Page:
Today I am sharing a still life image that I have photographed and processed two ways. The setup is the same in both.
One challenge in the 2 Lil Owls Still Life Stories class is to shoot your still life image with different lenses. I worked with my macro lens, my 50mm lens, lens baby lenses and my 28-300 lens, but I also played around with a Holga lens that I have for my DSLR. These lenses are inexpensive and produce images similar to the old toy Holga camera. These cameras and lenses, I have learned, are gaining in popularity among serious photographers.
I love the look that they give, the image is soft, and there is some serious vignetting with this lens, but it also allows you to direct what part of your image you want the light to be on…..there is alot of trial and error since it is difficult to see clearly through the viewfinder. If you want to learn more about the Holga lens check it out at B&H - that is where I purchased mine and I am not sure but I believe it was around the $20.00 mark.
I also shot this setup with my 28-300 lens which gave me a crisp sharp image.
Usually when I process my still life images I add textures and painting filters to give them a Dutch Master Painting feeling.
In the first image I used my 28-300 lens, I then processed the image using a lightroom preset from 2 Lil Owls (Still Stories preset 21). I then took the image into Photoshop and applied a Topaz Impression painting filter (Cezanne II) at about 30 percent and added a texture on top of that.
In the second image I used the Holga lens. I applied the same Lightroom settings and preset. But when I took the image into Photoshop I only applied the texture.
For those curious enough to want to know about the texture it is one I shot myself of an old cookie sheet I have - more on Textures in another blog post (I promise)….
As you can see I was able to achieve two very different but similar looks. I have to say that I am quite taken with the Holga version. I love the softness of the image and the darker vignetting.
So, if you are looking to give your images a different feel or just want to play around with a new “toy” (pun intended), look into the Holga lens. When I purchased this lens it was really just a lark, but I now find that I am grabbing it when shooting still life and beginning to really love the look I am getting with it.
Two posts in one day - Wow! Unheard of right? Well, one of my friends (you know who you are) went to my blog and read ALL of my posts in one sitting. Whoa! Anyway, she texted me and asked me to please fulfill my promise in an earlier post. I had posted about a trip to Smokey Mountain National Park and photographing wildflowers.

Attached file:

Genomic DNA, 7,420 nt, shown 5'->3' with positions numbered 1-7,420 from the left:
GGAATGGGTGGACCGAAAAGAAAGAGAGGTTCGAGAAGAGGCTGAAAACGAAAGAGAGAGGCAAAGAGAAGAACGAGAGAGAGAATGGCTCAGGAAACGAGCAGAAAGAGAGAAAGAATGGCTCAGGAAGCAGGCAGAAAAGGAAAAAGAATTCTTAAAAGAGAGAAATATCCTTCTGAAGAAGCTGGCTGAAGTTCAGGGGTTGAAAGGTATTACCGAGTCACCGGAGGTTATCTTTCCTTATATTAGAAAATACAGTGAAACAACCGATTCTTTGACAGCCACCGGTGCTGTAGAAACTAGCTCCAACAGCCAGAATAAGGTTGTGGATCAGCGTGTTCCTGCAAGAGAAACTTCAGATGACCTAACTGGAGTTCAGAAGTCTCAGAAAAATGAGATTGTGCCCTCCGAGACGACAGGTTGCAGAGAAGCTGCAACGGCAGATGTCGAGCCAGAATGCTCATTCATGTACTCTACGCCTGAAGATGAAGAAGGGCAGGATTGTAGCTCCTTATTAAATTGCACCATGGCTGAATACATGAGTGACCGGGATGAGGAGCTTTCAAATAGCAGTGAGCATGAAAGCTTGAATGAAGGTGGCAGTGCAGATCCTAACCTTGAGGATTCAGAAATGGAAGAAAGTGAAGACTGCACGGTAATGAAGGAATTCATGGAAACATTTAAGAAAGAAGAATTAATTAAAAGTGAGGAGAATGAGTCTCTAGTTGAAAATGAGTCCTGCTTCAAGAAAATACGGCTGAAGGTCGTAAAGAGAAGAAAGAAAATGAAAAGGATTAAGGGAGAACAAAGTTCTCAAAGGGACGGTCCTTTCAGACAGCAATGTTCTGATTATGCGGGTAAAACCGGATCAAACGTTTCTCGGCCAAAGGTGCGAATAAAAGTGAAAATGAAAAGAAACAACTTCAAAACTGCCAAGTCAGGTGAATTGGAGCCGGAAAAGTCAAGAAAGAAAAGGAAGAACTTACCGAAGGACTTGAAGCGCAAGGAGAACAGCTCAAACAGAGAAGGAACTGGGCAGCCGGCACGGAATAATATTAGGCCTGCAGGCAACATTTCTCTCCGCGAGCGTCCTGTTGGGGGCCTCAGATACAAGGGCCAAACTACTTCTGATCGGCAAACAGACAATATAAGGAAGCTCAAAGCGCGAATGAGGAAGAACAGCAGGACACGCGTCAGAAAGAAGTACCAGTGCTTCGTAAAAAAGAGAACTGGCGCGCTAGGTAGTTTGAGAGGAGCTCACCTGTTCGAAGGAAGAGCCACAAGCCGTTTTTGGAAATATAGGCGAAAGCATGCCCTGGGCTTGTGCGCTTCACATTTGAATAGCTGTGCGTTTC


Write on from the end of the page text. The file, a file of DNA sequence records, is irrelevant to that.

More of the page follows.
In that post I promised to share how I overcame the issue of shooting wildflowers with my macro lens and reducing the movement from wind. Anyone who photographs anything with a macro lens outside knows that the slightest breeze can throw your image out of focus. I guess I just forgot all about that (insert blush here). So, to rectify that blunder, I went back into my archives, found my images and am fulfilling my promise that I made all those posts ago.
So, here you go - if you want to read the first blog post it was posted on April 26, 2016 (yes, I know, 2 whole years ago) and is titled Finding Still Life In Nature.
Anyway, when I photograph wildflowers (or any flowers really) outside, it is ridiculous how much they can move with just a slight breeze. Even if you don’t feel a breeze the flowers are moving. So, knowing that I was going to the Smokies specifically to shoot wildflowers I tried to come up with solutions to problems I had in the past, one of them being the flowers moving.
I solved this problem by purchasing a small product tent - this is just a white mylar (I think) covered square box that diffuses light and you would use this when you photograph small products/objects. You would place the object in the box and shine your studio light at the side or top of the box. Well, I figured if it works for that why not wildflowers. The only thing I had to change was cutting out the bottom of the box so that I could place it OVER the wildflower in question. The enclosure really did help reduce movement from breezes, diffused the light and it also worked to hold my printed background up as well. Below is a photo of my set up.
Now, of course this set up would not work if it was really quite breezy since the tent is very light, but then I would not be out with my macro lens at all in those conditions.